A Fragile Truce in Yemen

Co-authored by Hassan El-Tayyab

At the eleventh hour just last week, parties to Yemen’s eight-year war extended their two-month truce, which is a positive development. While some have said the reasoning is “unclear,” a recent introduction of a War Powers Resolution by Congress can easily be viewed as a critical factor in the extension. To make this peace truly permanent, Congress must pass the resolution and end US support for Saudi Arabia’s brutal war.

Yet, as Congress is considering finally using its leverage, President Joe Biden appears adamant about abandoning his. Biden had promised to make Saudi Arabia a “pariah” and had released the intelligence that implicated MBS in the brutal killing of Washington Post journalist Jamal Khashoggi. But now, for the sake of oil price concerns, Biden is breaking his rule of not dealing directly with Crown Prince Mohammed bin Salman (referred to as MBS). Instead, he plans on traveling to the region to meet directly with MBS (albeit now delayed) and formalize a US security commitment with the Saudis and other Arab partners.

Biden’s shift is troubling and could also have drastic implications for US policy and Yemen. For example, if US pressure to end the war evaporates, the Saudis, Emiratis, and their proxies will likely push to escalate fighting once the extended truce ends in early August 2022. The Houthis will respond in kind, regardless of the consequences for civilians, even though over 400,000 of them have been killed due to the war.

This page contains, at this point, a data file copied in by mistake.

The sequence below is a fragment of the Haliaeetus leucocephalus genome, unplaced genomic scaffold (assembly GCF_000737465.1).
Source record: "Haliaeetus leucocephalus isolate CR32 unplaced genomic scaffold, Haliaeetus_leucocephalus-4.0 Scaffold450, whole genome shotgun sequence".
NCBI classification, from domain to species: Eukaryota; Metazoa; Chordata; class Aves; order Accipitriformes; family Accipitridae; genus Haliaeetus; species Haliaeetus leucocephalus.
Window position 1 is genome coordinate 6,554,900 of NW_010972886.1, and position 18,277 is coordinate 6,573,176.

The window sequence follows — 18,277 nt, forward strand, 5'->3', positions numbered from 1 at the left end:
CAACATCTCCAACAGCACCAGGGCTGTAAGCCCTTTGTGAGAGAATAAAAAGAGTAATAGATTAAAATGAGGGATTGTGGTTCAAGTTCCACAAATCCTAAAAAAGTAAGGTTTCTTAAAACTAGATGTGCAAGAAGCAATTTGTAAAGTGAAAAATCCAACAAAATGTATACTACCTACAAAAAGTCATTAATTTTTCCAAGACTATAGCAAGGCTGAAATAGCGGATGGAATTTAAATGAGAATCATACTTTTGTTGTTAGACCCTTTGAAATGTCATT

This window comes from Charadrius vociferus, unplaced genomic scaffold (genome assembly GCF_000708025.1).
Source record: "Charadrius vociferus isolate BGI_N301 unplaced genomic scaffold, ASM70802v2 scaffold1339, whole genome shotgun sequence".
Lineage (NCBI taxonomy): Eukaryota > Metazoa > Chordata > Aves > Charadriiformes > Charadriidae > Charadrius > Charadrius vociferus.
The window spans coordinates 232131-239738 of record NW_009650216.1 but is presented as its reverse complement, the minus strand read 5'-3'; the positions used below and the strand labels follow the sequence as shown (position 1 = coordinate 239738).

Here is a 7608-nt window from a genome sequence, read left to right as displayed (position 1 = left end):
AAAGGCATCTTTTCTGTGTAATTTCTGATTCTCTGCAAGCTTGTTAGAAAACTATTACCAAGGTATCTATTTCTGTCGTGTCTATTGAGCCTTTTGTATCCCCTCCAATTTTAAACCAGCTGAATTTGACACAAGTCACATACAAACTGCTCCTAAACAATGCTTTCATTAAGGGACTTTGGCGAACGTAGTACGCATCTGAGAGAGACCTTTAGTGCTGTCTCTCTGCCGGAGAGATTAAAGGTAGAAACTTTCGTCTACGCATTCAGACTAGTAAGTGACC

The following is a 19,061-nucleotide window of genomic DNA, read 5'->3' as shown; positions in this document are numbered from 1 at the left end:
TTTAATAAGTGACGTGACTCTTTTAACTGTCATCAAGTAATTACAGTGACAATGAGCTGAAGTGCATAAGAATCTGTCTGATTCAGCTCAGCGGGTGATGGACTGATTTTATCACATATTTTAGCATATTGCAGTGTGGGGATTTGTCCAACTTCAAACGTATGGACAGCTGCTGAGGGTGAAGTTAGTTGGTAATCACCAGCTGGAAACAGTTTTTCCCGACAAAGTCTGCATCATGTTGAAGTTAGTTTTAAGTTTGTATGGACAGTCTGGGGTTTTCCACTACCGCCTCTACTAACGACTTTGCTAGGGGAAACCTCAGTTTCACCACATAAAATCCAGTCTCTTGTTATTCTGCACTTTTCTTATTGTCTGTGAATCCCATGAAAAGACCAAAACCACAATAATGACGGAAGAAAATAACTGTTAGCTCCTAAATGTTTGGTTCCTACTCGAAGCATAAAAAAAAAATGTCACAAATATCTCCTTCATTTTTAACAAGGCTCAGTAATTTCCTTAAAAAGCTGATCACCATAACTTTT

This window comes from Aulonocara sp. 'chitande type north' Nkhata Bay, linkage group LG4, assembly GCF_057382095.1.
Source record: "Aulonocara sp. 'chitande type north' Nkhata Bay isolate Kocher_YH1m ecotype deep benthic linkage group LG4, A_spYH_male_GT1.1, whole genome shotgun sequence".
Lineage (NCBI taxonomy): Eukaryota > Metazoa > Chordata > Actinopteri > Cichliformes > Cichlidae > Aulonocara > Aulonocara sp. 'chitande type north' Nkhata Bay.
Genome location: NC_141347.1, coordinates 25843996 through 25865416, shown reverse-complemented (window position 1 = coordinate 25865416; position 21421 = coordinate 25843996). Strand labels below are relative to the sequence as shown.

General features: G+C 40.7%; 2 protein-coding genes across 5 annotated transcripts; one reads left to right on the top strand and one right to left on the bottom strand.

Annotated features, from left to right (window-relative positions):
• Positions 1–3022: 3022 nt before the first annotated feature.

However, if the War Powers Resolution passes, it would effectively ground the Saudi Royal Air Force, significantly limiting the Saudis’ capacity to keep fighting. MBS is eager to avoid the humiliation of being unable to operate his air force, and this prospect represents a key factor in his apparent decision to encourage his Yemeni partners to renew the ceasefire.

Read the full article in Inkstick Media.